This English demand led to a thriving wine export industry in Porto in the 1700s. By the mid-1700s, Port had grown into an important economic driver for Porto and Portugal as a whole. The prime minister, Marquis of Pombal, decided to codify production styles to ensure a consistent product under the watch of the government. Pombal formed the Companhia Geral da Agricultura das Vinhas do Alto Douro in 1756, which had a monopoly on all wine going to England and Brazil. He also placed 335 stone pillars (called marcos pombalinos) that marked where Port could officially be produced. Vineyards were classified by quality the following year — a move that wouldn’t happen in Bordeaux for another century — and the world’s first legally classified appellation system for wine (the regiões demarcadas) was born.
The wines took the name of the city they were shipped from, but there would be no Port without the Douro Valley, where the grapes are grown and the wine is made. From there, the wine has historically been ferried down the Douro River on boats called barcas taverneiras that were navigated over rough waters by skilled boat pilots called barcos rabelos. The river was the main artery for wine on its way to Porto for centuries, though road travel took over in the mid-1900s, with the last commercial boat sailed in 1964.
Port’s popularity waxed and waned over the centuries. A civil war and phylloxera, a louse that devastated European vineyards, hurt the industry in the 1800s. The two World Wars and the Depression did as well. Since the 1950s, Port has become associated with the elite — not necessarily a distinction it deserves.
“Port has a bit of an image of formality when being drunk in England,” Guimaraens says. “But go back half a century ago, and many people don’t realize that Port and lemonade used to be drunk in the pubs on the coast of England, and that used to be one of the most popular drinks. Go over to North America, and in the 1990s the passionate Port drinkers would be drinking their vintage Ports.”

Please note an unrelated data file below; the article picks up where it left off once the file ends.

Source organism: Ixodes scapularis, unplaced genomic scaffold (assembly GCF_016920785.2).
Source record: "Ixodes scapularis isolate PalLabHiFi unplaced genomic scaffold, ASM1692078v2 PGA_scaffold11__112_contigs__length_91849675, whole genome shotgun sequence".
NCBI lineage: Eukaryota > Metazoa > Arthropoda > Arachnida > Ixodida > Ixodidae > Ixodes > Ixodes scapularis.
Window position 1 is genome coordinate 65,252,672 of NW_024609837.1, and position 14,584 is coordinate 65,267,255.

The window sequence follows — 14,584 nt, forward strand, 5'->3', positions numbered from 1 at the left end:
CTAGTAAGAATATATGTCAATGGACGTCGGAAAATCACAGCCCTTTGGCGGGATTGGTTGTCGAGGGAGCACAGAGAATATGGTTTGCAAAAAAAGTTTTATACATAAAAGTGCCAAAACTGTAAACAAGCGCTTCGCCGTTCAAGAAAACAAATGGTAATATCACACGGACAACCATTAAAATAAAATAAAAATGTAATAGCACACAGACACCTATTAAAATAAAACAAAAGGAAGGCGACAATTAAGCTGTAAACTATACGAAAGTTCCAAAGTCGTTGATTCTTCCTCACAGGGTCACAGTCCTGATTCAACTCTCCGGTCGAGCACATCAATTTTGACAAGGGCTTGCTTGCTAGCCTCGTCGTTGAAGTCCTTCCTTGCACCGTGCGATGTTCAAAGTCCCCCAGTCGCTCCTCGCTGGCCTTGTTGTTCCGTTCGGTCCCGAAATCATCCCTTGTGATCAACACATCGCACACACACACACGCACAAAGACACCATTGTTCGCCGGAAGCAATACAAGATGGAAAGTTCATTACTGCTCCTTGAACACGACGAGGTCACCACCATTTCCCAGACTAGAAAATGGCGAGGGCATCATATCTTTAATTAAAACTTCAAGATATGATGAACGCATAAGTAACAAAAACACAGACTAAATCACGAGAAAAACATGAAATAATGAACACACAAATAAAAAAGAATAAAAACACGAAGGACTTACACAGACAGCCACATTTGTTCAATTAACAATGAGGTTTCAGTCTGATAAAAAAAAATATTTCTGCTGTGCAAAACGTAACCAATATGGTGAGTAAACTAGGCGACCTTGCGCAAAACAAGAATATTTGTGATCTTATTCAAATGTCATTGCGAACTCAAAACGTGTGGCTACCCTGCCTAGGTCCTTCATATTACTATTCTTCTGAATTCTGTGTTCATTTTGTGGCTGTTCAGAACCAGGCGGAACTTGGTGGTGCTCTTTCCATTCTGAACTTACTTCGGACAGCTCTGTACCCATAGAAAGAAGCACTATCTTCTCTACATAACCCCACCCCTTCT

Over the last two decades, things have continued to change. Not only in how Port is drunk — bartenders in the US mix Port into cocktails, for example — but also how Port, and the city it gets its name from, is perceived. Porto was often seen as a working city (one saying goes: “Coimbra sings; Braga prays; Lisbon shows off; and Porto works”) while the vineyards in the Douro Valley got most of the attention from wine tourists.
“Many people in the world have a good understanding of Port wine,” says Adrian Bridge, CEO of The Fladgate Partnership, which includes the brands Taylor Fladgate, Croft, and Fonseca. “But they don’t necessarily connect it to the city of Porto because the city has only recently opened up as a tourist destination.”
Luxurious, Port-centric hotels like the Yeatman helped to shift the attention toward Porto and its long history intertwined with Port wine.
“People come, they walk the vineyards, they see the beauty of the Douro Valley, they see this incredible city, and then they fall in love with the [wine],” Bridge says. “That’s why we’ve expanded for tourism and that’s why we’ve created accommodation for people so they can come and they can stay. And the success of The Yeatman, which opened 10 years ago, is to open up the destination for leisure.”
For now, like so many travels, Americans have to wait to experience that leisure. They don’t have to wait, however, to drink the wine that made Porto famous the world over.